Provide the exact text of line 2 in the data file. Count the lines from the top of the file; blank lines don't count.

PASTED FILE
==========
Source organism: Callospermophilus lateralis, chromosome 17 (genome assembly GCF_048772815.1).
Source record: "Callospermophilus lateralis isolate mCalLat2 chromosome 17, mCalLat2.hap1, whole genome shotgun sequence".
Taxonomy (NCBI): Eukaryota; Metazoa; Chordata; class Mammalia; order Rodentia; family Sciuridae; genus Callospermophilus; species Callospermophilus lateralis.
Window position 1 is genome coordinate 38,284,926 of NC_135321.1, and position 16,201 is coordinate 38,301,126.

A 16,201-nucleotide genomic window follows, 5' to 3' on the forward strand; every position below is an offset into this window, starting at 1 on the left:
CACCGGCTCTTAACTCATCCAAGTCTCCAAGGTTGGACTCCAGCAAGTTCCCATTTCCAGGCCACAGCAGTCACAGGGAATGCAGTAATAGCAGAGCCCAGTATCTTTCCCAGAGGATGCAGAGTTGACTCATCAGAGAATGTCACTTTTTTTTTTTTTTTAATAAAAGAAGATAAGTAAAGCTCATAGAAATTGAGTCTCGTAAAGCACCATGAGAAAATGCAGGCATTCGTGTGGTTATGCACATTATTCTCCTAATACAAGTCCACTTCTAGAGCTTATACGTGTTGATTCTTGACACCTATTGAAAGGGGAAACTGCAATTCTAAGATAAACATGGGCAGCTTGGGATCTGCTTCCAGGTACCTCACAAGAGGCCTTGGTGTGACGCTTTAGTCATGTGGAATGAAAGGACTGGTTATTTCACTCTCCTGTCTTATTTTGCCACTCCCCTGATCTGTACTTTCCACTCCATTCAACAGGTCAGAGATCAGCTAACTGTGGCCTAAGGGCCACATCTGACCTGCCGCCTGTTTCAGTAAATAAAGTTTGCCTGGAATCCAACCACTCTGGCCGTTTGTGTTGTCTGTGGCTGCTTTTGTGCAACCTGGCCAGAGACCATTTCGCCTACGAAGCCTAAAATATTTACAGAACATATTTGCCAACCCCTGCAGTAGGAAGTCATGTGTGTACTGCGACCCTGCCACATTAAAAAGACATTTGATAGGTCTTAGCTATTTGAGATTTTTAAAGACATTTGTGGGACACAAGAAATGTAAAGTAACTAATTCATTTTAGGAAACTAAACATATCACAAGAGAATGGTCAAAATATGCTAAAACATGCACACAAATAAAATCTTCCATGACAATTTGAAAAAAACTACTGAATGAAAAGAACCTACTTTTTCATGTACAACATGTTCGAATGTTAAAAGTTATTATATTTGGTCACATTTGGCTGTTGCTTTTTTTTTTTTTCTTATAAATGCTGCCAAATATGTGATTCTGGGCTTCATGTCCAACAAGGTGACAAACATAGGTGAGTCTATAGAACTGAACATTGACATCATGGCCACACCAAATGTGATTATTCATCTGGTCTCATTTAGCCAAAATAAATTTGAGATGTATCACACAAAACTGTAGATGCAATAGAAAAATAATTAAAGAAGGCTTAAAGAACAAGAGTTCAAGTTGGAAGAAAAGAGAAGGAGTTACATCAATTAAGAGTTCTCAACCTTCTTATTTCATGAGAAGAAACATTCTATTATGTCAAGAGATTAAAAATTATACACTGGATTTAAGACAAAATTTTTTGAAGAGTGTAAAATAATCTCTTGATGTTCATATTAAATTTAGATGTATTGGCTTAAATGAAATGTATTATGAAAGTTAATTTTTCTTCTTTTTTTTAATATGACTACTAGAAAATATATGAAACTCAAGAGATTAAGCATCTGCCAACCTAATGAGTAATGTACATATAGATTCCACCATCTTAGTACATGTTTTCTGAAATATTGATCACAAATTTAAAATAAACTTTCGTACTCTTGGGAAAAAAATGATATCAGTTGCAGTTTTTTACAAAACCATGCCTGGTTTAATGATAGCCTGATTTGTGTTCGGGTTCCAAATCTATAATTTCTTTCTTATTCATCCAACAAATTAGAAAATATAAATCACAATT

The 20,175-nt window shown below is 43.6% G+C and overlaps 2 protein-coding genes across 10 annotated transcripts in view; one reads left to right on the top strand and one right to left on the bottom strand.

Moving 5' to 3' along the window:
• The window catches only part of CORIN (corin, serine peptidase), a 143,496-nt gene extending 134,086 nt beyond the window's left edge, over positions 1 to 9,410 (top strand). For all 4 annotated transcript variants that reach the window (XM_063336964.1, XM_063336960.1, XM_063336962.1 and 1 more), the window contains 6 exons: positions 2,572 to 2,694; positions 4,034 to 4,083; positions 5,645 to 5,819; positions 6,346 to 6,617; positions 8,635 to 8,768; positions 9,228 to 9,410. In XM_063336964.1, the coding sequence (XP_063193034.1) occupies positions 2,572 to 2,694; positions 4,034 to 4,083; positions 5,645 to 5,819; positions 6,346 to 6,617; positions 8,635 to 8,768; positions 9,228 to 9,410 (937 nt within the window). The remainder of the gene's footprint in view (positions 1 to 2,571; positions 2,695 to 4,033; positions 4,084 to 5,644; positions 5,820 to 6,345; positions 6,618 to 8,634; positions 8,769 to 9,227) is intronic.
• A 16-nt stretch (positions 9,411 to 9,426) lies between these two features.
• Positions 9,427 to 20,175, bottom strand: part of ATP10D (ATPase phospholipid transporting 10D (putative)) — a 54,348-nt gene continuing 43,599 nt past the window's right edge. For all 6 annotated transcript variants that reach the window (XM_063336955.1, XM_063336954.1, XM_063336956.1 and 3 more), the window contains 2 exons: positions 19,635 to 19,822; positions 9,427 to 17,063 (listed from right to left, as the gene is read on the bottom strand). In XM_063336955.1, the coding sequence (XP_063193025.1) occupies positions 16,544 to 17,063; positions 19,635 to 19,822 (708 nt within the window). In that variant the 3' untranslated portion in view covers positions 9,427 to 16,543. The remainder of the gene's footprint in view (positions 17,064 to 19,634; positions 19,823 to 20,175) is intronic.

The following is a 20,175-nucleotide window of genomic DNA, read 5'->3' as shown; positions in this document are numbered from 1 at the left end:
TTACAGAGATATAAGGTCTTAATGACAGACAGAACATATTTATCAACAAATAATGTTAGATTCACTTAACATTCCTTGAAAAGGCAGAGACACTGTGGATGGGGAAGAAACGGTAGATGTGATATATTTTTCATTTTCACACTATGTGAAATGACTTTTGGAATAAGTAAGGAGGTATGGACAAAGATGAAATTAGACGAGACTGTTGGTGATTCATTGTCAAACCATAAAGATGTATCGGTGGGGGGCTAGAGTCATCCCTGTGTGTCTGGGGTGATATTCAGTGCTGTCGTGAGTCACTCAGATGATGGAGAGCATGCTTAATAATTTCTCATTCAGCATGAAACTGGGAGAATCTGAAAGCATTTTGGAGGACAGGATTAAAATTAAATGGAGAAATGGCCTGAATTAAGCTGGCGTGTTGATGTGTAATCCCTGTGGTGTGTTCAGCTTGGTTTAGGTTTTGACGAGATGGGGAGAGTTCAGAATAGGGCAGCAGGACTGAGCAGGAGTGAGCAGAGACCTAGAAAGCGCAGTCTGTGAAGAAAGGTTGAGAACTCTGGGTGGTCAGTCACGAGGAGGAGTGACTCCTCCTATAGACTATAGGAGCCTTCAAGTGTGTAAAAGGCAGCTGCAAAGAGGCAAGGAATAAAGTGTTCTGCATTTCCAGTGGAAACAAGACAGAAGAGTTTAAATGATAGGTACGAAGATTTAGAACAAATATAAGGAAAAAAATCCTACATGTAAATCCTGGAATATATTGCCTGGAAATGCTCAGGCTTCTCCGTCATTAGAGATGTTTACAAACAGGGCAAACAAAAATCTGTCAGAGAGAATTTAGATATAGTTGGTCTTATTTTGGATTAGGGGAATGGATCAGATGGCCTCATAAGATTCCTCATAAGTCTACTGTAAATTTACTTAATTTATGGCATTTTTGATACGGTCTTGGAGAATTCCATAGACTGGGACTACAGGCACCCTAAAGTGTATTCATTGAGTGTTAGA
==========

Source record: "Callospermophilus lateralis isolate mCalLat2 chromosome 17, mCalLat2.hap1, whole genome shotgun sequence".